It is impossible to provide a profile of Château Rauzan-Gassies without mentioning its twin, Château Rauzan-Ségla, for at least a moment. The two, after all, have a shared origin and a long shared history. Having said that, in terms of interest for keen wine drinkers, these are two very different estates.
Whereas my Château Rauzan-Ségla profile opens with formative memories of mature vintages, particularly the 1982 and 1985, the latter a favourite of mine for some time, Château Rauzan-Gassies evokes less auspicious memories. My earliest experience of this estate was with a number of lesser bottles, disappointing wines which never seemed to live up to the classification on the label, or my expectations. They did nothing to fire up my enthusiasm for discovering more about this Margaux château. In more recent times while the wines have certainly improved, I feel they still lag behind those made next-door.
Because of the shared origin with Château Rauzan-Ségla much of the profile presented here may seem familiar. To jump to the point when Château Rauzan-Gassies appears as a distinct entity, skip forward to the second paragraph on page 2 of this profile. For details on the vineyards and wines today, skip to page 3.
Numerous left-bank châteaux, including Château Pichon-Baron, Château Pichon-Lalande, Château Léoville Las-Cases, Château Léoville-Poyferré and Château Léoville-Barton have one thing in common with Château Rauzan-Gassies; they were all once part of a much larger vineyard. In this instance, both Château Rauzan-Gassies and its neighbour, Château Rauzan-Ségla, were derived from the same Rauzan estate. And if we delve deep enough into the history books, we see that this ‘mother’ domaine had a shared origin with various neighbouring estates, including both Château Margaux and Château Durfort-Vivens. This shared origin dates to the 15th century, when all the land here was in the possession of Thomas de Durfort, Seigneur de Margaux.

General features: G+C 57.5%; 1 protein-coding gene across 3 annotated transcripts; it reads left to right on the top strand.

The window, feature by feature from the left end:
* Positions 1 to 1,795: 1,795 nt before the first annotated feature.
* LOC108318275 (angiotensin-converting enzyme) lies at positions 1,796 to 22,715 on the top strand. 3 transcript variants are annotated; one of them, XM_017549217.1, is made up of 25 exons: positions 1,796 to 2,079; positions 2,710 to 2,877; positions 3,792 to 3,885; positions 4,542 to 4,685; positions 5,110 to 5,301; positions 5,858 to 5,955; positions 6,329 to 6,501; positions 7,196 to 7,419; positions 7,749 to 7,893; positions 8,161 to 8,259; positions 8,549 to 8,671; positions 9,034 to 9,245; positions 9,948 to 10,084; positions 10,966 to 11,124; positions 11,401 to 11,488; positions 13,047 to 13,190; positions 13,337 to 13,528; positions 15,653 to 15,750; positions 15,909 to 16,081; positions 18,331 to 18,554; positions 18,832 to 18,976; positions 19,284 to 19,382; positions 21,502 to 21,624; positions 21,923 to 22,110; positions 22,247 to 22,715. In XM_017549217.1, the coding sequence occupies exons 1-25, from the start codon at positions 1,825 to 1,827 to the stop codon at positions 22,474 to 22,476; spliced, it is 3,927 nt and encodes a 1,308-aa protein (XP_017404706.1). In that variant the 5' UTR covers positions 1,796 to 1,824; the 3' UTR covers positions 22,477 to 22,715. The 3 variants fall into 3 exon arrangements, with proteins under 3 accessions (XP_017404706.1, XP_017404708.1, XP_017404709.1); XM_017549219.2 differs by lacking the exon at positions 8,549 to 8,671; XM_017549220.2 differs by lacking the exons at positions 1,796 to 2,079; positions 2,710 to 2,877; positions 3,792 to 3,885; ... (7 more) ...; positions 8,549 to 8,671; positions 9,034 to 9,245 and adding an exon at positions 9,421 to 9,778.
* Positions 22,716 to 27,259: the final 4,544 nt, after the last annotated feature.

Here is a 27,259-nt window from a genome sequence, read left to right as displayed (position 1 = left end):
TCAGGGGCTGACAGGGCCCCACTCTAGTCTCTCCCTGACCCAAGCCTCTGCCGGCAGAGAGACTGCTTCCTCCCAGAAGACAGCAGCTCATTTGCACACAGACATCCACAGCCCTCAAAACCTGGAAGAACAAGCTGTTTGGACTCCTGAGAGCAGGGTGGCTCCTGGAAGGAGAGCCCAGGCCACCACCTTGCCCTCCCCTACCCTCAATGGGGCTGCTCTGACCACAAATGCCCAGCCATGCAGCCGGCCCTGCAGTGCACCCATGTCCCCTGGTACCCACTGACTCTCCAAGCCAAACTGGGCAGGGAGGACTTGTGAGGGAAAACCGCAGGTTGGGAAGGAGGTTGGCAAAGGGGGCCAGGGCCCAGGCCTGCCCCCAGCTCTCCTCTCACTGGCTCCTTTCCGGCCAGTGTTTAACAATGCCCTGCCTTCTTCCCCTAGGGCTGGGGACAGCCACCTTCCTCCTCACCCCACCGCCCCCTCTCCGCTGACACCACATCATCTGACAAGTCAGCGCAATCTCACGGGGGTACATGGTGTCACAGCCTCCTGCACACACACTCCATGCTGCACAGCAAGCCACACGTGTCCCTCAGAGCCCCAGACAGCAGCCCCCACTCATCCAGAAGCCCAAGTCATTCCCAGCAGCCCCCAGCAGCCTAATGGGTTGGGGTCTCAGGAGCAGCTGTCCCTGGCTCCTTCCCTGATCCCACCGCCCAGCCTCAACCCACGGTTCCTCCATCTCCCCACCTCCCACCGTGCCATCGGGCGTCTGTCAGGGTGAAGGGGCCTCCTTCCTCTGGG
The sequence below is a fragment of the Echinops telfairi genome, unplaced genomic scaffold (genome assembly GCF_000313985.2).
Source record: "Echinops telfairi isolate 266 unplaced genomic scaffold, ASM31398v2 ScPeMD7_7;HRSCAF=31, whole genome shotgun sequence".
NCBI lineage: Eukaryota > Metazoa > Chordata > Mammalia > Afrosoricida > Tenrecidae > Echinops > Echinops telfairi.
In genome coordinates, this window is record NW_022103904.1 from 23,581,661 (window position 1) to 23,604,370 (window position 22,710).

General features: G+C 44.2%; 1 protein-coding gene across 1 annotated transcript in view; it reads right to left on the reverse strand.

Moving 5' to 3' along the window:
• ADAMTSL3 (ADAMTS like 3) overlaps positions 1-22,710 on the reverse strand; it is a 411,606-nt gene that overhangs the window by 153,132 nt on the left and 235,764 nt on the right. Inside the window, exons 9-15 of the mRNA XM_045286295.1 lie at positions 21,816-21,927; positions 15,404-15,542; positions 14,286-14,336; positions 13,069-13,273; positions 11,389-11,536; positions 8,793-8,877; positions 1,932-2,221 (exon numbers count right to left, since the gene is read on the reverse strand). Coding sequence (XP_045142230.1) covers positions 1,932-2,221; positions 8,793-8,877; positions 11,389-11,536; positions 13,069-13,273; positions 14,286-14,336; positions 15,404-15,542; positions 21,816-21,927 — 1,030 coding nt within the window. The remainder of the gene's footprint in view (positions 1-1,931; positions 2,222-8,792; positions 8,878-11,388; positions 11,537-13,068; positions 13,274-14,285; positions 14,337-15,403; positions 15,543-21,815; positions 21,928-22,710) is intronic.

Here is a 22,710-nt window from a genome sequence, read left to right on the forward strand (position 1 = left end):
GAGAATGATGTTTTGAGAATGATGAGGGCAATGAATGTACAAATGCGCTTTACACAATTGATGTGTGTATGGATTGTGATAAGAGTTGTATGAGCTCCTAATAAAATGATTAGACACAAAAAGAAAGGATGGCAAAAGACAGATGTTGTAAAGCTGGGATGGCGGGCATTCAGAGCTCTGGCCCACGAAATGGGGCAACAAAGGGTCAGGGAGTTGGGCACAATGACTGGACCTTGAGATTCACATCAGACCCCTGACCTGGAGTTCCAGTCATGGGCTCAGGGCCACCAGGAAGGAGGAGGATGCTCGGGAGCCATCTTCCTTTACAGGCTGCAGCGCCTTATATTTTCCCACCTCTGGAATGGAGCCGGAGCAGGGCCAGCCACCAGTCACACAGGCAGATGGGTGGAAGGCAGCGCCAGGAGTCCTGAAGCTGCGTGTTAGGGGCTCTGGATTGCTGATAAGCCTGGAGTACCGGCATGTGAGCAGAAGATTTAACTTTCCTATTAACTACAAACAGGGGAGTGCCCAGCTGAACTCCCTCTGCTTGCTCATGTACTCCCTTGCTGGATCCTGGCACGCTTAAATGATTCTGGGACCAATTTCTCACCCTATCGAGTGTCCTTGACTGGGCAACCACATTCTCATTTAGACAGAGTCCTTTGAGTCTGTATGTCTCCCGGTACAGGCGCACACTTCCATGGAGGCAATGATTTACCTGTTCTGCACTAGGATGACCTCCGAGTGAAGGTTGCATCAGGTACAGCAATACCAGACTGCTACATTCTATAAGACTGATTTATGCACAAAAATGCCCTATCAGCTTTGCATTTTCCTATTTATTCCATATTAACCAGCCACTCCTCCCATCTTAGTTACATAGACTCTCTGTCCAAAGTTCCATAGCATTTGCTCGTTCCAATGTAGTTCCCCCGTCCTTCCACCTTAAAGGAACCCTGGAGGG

Thomas de Durfort sold some of his land, including the forerunner of the Rauzan estate, in 1423, the buyer a local merchant named Pey de Revesqas. We know that during the next two centuries the property was passed through various hands, coming to Gaillard de Tardes, Seigneur de Gassies, in the early 16th century. The land then presumably passed with ownership of the seigneurie, coming first to Bernard de Faverolles in 1615, then Blaise de Gascq and Alexandre de Gascq, the latter acquiring it in 1645.